Tattooed Ladies! Even though we missed the circus sideshows that ran from the 1800′s well into the twentieth century, the name itself conjures up images of exotic lives, lived on the edge by fascinating women.Tattoos on women aren’t new to us, and they really weren’t new to the ladies of the circus sideshows either. Tattooing and women have a long history, which twists and turns with changing ideals about adornment, modesty, independence, and function.The earliest proven tattooed ladies were Egyptian: many female mummies have net-like patterns of dots over their abdomens, thighs and chests. Early explorers assumed that these women – ancient Egyptian men didn’t have tattoos – were prostitutes, echoing the biases of the time. But newer interpretations (and understanding of diverse tattooing practices) suggest that these tattoos were probably given as talismans to assist women in pregnancy and childbirth.The ancient Greeks learned tattooing from the Thracians in what is now Turkey, and they used the technique to tattoo the faces of criminals and slaves with such charming inscriptions as “stop me, I’m a runaway”. That you wouldn’t want one of these tattoos lives on in the word “stigma”-the ancient Greek word for tattoo was “stig”, meaning “prick” or “stitch”.In northern Europe, the pre-Celts tattooed themselves for decorative purposes, with moons, stars, and animals as favorite motifs for women. And despite periodic bans on tattoos from religious authorities, Medieval Christians were returning from crusades and religious pilgrimages with tattoos of religious and alchemical symbols – souvenirs from and proof of their adventures.When Captain James Cook returned from the Pacific Islands in 1769 with accounts of “tatau-ing”, the word “tattoo”, which was also used to describe military drumming, came into the lexicon. A new craze for tattoos arose in England, starting with sailors, working up to the officers, then to royalty. And women got tattoos as well – even Lady Randolph Churchill, Winston’s mother, got a tattoo of a snake around her wrist. But while women were flirting with raciness by getting tattoos, they were still subject to the demands of Victorian society, and made sure those tattoos were easily coverable – to be safe from overly judgmental eyes. The trend for ornamental tattoos spread to the United States as well: in 1876, The New York Times was reporting on it. But in 1882, something strange happened: several women decided that they would become tattooed ladies.We don’t know whether the first tattooed lady was Nora Hildebrandt or Irene Woodward, but both contenders for the honor decided to become tattooed ladies in 1882, allowing Martin Hildebrandt, the most prominent tattoo artist of the time, to help them recreate themselves and an industry. And their success was immediate – although there had been plenty of tattooed men in circuses for over 80 years, once tattooed ladies began working the circuit, the combination of exotic stories and showing of skin was too strong a force to be resisted. Nora was given a tragic story of capture by the Lakota Sioux and enforced tattooing by her poor father, who finally opted for an early death rather than continue torturing his daughter. Irene’s exotic story told of her father tattooing her to pass the time in their rural cabin before he was killed by Native Americans, who – frightened by her tattoos – released her unharmed.Others followed in Nora and Irene’s footsteps: a tattooed lady could make between $35-100 a week at a time when skilled clerical workers made about $22 a week, and domestic workers made a whole lot less. And even though we think of women as staying home then, lots of working-class women had to work for wages as well. One of these women, Anna Mae Burlingston, had been helping support her mother as a domestic servant when she met her husband, a tattooist named “Red” Gibbons. Soon after they were married, she decided to change her game: she let Red tattoo her (with religious imagery – she was a devout Christian), and by 1919 she was performing as Miss Artoria, traveling with her husband in sideshows that featured her on stage – and him working as well. And she worked a long time: even with the rise of television (and the reduction in need for “freaks” in live entertainment), Artoria worked in carnival sideshows until 1981.There’s no denying that part of the appeal of a tattooed lady is her sex appeal. The stories of danger and pain, along with the opportunity to look at more skin than ordinary society might allow, were irresistible. But female audiences were also drawn to the ladies – who were, after all, a lot like them. Most tales included obvious references to the ladylike behavior and good morals of these women. After all, tattoos were still regarded as racy – as late as 1955, an editor of a sociology anthology wrote that “most tattooed women are prostitutes.” Not that they were: most were like the rest of the working women, taking care of husbands and children as well.But tattooed ladies had obviously taken control over their bodies, and that came with some risk of isolation. Lady Viola (born Ethel Martin in 1898) got herself tattooed(with images of people she admired) when her first marriage ended. She worked – as “The Most Beautiful Tattooed Lady in the World” – until she retired in 1932 to raise nine children with her second husband. When he died in 1969, she went back out on the road, both to raise money and to not be lonely. But later, when she died, there was no mention in her obituary of her career as a famous tattooed lady – her fellow churchgoers never knew. Not only was tattooing still taboo, but working in a circus sideshow would have seemed seedy by then.Tattoos also carried connotations of class – they were seen as adornments of the working class. Even if society ladies had them (and they did), the stigma(!) of tattoos was that they were vulgar. While the tattooed ladies were given exotic stories that often included noble birth, they were really working-class girls who decided to take a chance – a big one – and get paid more than their conservative sisters. One tattooed lady – Betty Broadbent – was quoted as saying she regretted getting her first tattoo. Now I’m sure she didn’t regret everything – she was one of the more successful tattooed ladies – but once they went in, there was no going back.And it’s not entirely different today, even if lots more women are getting tattoos: there’s a definite class divide within the tattooed world between who has good work and who doesn’t. And while industry legend Lyle Tuttle credits women’s liberation with the latest renaissance in tattoo art, there’s still some divide between those women who have a discreet surprise (or more) and those who’ve gone full-force into decoration. The opportunity to be a professional tattooed lady may have ended because so many women are getting designs inked into their skin now, but today’s full-on tattooed ladies still work in creative jobs. So even if we can’t imagine their being abducted to the islands of the South Seas to get all that ink, we know they won’t be going straight anytime soon.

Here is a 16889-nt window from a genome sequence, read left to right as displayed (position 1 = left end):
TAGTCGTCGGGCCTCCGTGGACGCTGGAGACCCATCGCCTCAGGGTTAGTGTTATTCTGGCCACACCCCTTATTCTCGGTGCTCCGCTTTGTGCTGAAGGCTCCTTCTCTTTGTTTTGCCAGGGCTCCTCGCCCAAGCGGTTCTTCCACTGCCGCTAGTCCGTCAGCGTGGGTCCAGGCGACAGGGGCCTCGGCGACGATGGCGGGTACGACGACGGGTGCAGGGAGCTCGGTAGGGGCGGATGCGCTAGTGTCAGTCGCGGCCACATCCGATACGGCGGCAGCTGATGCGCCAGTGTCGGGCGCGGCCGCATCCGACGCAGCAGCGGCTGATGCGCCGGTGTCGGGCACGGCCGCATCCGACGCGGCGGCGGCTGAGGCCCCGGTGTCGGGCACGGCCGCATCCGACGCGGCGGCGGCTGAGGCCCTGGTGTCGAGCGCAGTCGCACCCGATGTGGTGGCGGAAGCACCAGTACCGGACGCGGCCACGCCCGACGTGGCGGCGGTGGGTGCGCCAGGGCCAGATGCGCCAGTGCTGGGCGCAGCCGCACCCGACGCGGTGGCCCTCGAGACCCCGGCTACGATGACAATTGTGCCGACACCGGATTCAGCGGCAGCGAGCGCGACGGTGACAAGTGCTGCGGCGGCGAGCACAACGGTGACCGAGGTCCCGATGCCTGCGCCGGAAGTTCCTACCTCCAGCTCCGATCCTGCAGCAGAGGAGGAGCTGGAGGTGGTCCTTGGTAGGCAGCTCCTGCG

When we look at Tattooed Ladies, we often think of them in the context of individuality, self-expression, and self-ownership. And in the United States, the history of women and tattoos is generally one of self-determination and independence. But in Asia, the relationship between women and ink is very different. Tattooing in Japan, especially, has many threads of cultural legacy that still inform the practice and its connotations today.In antiquity, the Japanese were known to favor tattooing and decoration. Visiting Chinese remarked on the practice as “barbaric”, since most “civilized” Chinese subscribed to the Confucian ideal that tattooing was polluting to the body.The Chinese did practice tattooing, however – but mostly in the form of marking criminals for life. Outside the sophisticated Confucian elite, soldiers were readying themselves for battle by getting talismanic tattoos of axes, and women living south of the Yangtze River were decorating their hands with tattoos of insects and snakes.By the middle ages, decorative tattooing had been replaced by penal tattooing in Japan. Serious crimes were punished by tattooing symbols of the crime on the arms and even faces of the criminals. Such a punishment often resulted in being shunned by family and friends, as well as strangers – a dreadful outcome in a culture where relationships are central.But in more remote areas of Japan, tattooing was alive and well. The Ainu people – who have lived continuously in Northernmost Japan for over 12,000 years – have a tradition of tattooing that is exclusively female. The Anchipiri (“Black Stone Mouth”) women were tattooed around the lips by a “Tattoo Aunt” or “Tattoo Woman” to repel evil spirits and show that they are ready for marriage. The pain of having a tattoo placed in such a sensitive area was also supposed to help the young woman endure the pain of childbirth. Though the pain may have been eased by the incantations given along with the soot: “Even without it, she’s so beautiful. The tattoo around her lips, how brilliant it is. It can only be wondered at.”Ainu women also tattooed their hands and arms with braided geometric patterns. These patterns, which were begun while a girl was as young as six, were also designed to protect women from evil spirits. They were also similar to braided “girdles” worn secretly by women, and their designs were handed down from mother to daughter.In the early 1800′s the Japanese shogunate outlawed the practice, banning tattoos in general. But the Ainu still tattooed their girls – who wouldn’t be able to marry or be welcomed into the afterlife without them. Still, the custom died out in the early twentieth century – the last remaining Ainu tattooed lady died in 1998.And tattooed ladies didn’t just flourish in the north of Japan, either. On the southernmost Ryukyu islands, women had the backs of their hands and fingers tattooed during the winter months, after the field work had been done. While some of the tattoos were family crests and husbands’ ancestral signs, many of them were designed to show that the woman wearing them had mastered complex weaving patterns:Tattoos on women were not always markers of beauty and great skill. During the Edo period, tattoos in Japanese society were worn by courtesans to mark the names of their lovers – or favorite clients. While new clients might be jealous of the names that preceded them, tattooing was less damaging to the “merchandise” than the alternative – sometimes women would chop off a segment of one of their fingers and present it as a gift to their beloved.But tattoos were also becoming more widespread among men during the 17th and 18 centuries. Penal tattoos were given until 1870, and criminals would seek larger designs to cover their markings. Firemen were also getting tattoos, and were the first of the era to seek full-body designs. Since firemen often fought fires wearing only loincloths, these were considered show-off tattoos, but they were also markers of strength and camaraderie. And with the rise of the organized Yakuza criminal networks and their elaborate full bodysuit tattoos, tattoos became a thing for men – very tough men. That these tattooing traditions often criss-crossed with more traditional art forms didn’t prevent their stigmatization from association with these “tough guys”.This legacy of tattooing from “the floating world” for women and from organized crime for men has left its mark on the attitudes towards tattooing in modern Japan. While tattoo artists from the US travel to Japan for inspiration and training, and lots of people get Japanese-inspired tattoos, Japanese people in general are not comfortable with inked skin. Moreover, for women, the impetus to get inked – with the exception of tribal peoples – has historically come from one’s involvement with a man, and usually one from the criminal underworld.This hasn’t stopped more forward-thinking Japanese women from jumping into the tattoo world. But modern Tattooed Ladies tread a fine line between Good and Bad Girl. Many people still see tattoos as a criminal-only endeavor: most public baths don’t allow tattooed patrons, as they don’t want people involved in organized crime to scare away their other patrons. Banks routinely deny tattooed people loans, and people will stare in horror at tattoos on the subway. So most Japanese women – especially outside the big cities – won’t be getting inked any time soon.But as tattoos as decoration become more widespread outside of Japan, it’s pretty much inevitable that Japanese women will want them more often. Already pop stars and hairstylists are flaunting feminine designs that say “Hey, I’m fabulous” more than they say “Hey, I’m devoted to my criminal lover”. And more female tattoo artists have arisen, for women who not only want more feminine designs, but may be uncomfortable showing skin to a male tattoo artist. But it’ll take some time for tattoos as ornamentation to be seen as just another choice: until there are some tattooed grandmothers around (or a new trend of tattooing our skills on our hands), Tattooed Ladies in Japan won’t get the respect they deserve.